Artificial Joint Replacement of the Shoulder Bethany OK

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Harvey C Jenkins Jr., MD
(405) 686-1700
8603 S Western Ave
Oklahoma City, OK
Business
Aria Orthopedics
Specialties
Orthopedics

Data Provided By:
Jack William Balenseifen, DDS
(405) 789-6772
7505 Nw 23Rd St
Bethany, OK
Specialties
Orthodontics/Dentofacial Orthopedics

Data Provided By:
Amy Lynn Counts, DDS
(405) 271-6087
1001 Stanton L Young Bl # 494
Oklahoma City, OK
Specialties
Orthodontics/Dentofacial Orthopedics

Data Provided By:
Jason C Emerson, DO
(405) 209-8932
3404 NW 20th St
Oklahoma City, OK
Specialties
Orthopedics
Gender
Male
Education
Medical School: Ok State Univ, Coll Of Osteo Med, Tulsa, Ok 74107
Graduation Year: 2001

Data Provided By:
Richard Anthony Ruffin, MD
(405) 947-0911
3301 NW 50th St
Oklahoma City, OK
Specialties
Orthopedics
Gender
Male
Education
Medical School: Univ Of Ok Coll Of Med, Oklahoma City Ok 73190
Graduation Year: 1985
Hospital
Hospital: Integris Baptist Med Ctr, Oklahoma City, Ok
Group Practice: Orthopedic Associates

Data Provided By:
Christopher Lee Peters, MD
(405) 440-9689
2916 N McMillan Ave
Bethany, OK
Specialties
Orthopedics
Gender
Male
Education
Medical School: Univ Of Southern Ca Sch Of Med, Los Angeles Ca 90033
Graduation Year: 1988

Data Provided By:
Jerald Milton Gilbert, MD
7530 NW 23rd St
Bethany, OK
Specialties
Orthopedics, Hand Surgery
Gender
Male
Education
Medical School: Univ Of Ok Coll Of Med, Oklahoma City Ok 73190
Graduation Year: 1975

Data Provided By:
Kenneth William Jackson, MD
(703) 383-5400
7301 N Comanche Ave
Warr Acres, OK
Specialties
Orthopedics
Gender
Male
Education
Medical School: Umdnj-New Jersey Med Sch, Newark Nj 07103
Graduation Year: 1979

Data Provided By:
Jason C Emerson, DO
Oklahoma City, OK
Specialties
Orthopedics
Gender
Male
Education
Medical School: Ok State Univ, Coll Of Osteo Med, Tulsa, Ok 74107
Graduation Year: 2001

Data Provided By:
John Willis Anderson, MD
(405) 947-0911
3301 NW 50th St
Oklahoma City, OK
Specialties
Orthopedics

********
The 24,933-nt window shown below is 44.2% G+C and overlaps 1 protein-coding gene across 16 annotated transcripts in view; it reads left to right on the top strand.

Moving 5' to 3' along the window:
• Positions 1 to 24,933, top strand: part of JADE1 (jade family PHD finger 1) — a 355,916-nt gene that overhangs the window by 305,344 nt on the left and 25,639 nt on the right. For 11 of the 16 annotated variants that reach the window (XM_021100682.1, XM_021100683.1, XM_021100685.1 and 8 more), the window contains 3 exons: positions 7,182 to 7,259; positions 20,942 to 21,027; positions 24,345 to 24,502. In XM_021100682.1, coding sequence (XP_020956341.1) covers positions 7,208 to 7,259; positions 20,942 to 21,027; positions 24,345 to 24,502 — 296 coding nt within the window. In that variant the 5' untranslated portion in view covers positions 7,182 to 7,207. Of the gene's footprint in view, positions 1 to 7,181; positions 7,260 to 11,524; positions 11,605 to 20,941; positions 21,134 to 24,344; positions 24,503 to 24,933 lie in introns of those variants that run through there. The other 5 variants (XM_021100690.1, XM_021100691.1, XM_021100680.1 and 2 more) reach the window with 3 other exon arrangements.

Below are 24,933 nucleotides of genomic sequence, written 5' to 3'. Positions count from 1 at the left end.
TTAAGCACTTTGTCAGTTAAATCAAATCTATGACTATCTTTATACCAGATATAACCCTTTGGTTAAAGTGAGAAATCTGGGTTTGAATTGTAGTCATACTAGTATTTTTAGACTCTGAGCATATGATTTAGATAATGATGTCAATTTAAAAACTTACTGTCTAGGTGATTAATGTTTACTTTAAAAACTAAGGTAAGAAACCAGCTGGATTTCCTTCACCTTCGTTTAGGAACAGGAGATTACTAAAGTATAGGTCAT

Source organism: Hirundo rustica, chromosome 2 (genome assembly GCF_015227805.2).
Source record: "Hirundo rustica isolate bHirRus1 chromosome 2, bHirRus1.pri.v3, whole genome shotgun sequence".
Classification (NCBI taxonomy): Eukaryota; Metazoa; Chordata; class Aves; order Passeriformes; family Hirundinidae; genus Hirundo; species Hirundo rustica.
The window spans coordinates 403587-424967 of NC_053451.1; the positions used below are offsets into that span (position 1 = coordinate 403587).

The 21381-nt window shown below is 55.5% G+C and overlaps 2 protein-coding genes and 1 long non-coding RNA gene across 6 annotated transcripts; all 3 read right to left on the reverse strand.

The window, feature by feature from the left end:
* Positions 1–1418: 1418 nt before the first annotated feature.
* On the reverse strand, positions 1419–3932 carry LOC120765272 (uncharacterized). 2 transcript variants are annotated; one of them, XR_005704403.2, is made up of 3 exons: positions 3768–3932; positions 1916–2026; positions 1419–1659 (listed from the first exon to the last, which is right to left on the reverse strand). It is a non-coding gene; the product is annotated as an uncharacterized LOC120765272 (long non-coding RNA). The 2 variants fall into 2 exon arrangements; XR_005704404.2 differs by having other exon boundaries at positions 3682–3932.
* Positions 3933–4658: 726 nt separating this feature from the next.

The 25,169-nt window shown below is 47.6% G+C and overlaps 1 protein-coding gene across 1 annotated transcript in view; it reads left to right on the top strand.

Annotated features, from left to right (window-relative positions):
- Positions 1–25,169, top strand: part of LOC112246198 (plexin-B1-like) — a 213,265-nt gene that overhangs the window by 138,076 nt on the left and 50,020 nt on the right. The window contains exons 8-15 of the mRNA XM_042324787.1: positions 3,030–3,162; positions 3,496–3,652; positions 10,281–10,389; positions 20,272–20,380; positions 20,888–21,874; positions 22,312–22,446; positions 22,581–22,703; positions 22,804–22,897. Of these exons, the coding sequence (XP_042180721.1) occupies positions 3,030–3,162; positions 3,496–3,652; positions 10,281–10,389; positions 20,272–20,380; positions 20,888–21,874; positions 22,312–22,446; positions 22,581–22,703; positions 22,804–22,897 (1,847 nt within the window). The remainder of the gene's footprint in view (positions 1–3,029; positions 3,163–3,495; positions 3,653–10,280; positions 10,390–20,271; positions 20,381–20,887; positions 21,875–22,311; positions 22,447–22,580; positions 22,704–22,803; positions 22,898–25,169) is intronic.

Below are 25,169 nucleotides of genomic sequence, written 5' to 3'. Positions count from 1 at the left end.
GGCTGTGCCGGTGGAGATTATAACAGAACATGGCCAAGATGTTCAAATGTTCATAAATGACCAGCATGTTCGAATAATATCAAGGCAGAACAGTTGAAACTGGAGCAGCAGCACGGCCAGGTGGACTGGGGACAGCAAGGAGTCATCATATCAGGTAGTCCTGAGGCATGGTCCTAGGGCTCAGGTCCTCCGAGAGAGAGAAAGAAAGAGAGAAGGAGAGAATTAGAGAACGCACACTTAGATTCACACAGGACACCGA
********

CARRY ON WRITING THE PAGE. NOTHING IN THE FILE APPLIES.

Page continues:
Gender
Male
Education
Medical School: Univ Of Ok Coll Of Med, Oklahoma City Ok 73190
Graduation Year: 1989

Data Provided By:
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Artificial Joint Replacement of the Shoulder

A Patient's Guide to Artificial Joint Replacement of the Shoulder

Introduction

Shoulder joint replacement surgery (also called shoulder arthroplasty) is not as common as replacement surgeries for the knee or hip joints. Still, when necessary, this operation can effectively ease pain from shoulder arthritis. Most people experience improved shoulder function after this surgery.

This guide will help you understand

  • how the shoulder works
  • what parts of the shoulder are replaced in surgery
  • what to expect after shoulder replacement surgery

Anatomy

What parts make up the shoulder?

The shoulder is made up of three bones: the scapula (shoulder blade), the humerus (upper arm bone), and the clavicle (collarbone).

The rotator cuff connects the humerus to the scapula. The rotator cuff is formed by the tendons of four muscles: the supraspinatus, infraspinatus, teres minor, and subscapularis.

Tendons attach muscles to bones. Muscles move bones by pulling on the tendons. The rotator cuff helps raise and rotate the arm. As the arm is raised, the rotator cuff also keeps the humerus tightly in the socket. A part of the scapula, called the glenoid, makes up the socket of the shoulder. The glenoid is very shallow and flat.

The part of the scapula that connects to the shoulder is called the acromion. A bursa is located between the acromion and the rotator cuff tendons. A bursa is a lubricated sac of tissue that cuts down on the friction between two moving parts. Bursae are located all over the body where tissues must rub against each other. In this case, the bursa protects the acromion and the rotator cuff from grinding against each other.

The humeral head of the shoulder is the ball portion of the joint. The humeral head has several blood vessels, which enter at the base of the articular cartilage. Articular cartilage is the smooth, white material that covers the ends of bones in most joints. Articular cartilage provides a slick, rubbery surface that allows the bones to glide over each other as they move. Cartilage also functions as sort of a shock absorber.

The shoulder joint is surrounded by a watertight sac called the joint capsule. The joint capsule holds fluids that lubricate the joint. The walls of the joint capsule are made up of ligaments. Ligaments are connective tissues that attach bones to bones. The joint capsule has a considerable amount of slack, loose tissue, so that the shoulder is unrestricted as it moves through its large range of motion.

Related Document: A Patient's Guide to Shoulder Anatomy

Rationale

What conditions lead to shoulder joint replacement?

The most common reason for undergoing shoulder replacement surgery is osteoarthritis. Osteoarthritis is caused by the degeneration of the joint over time, through wear and tear. Osteoarthritis can occur without any injury to the shoulder, but that is uncommon. Because the shoulder is not a weight-bear...

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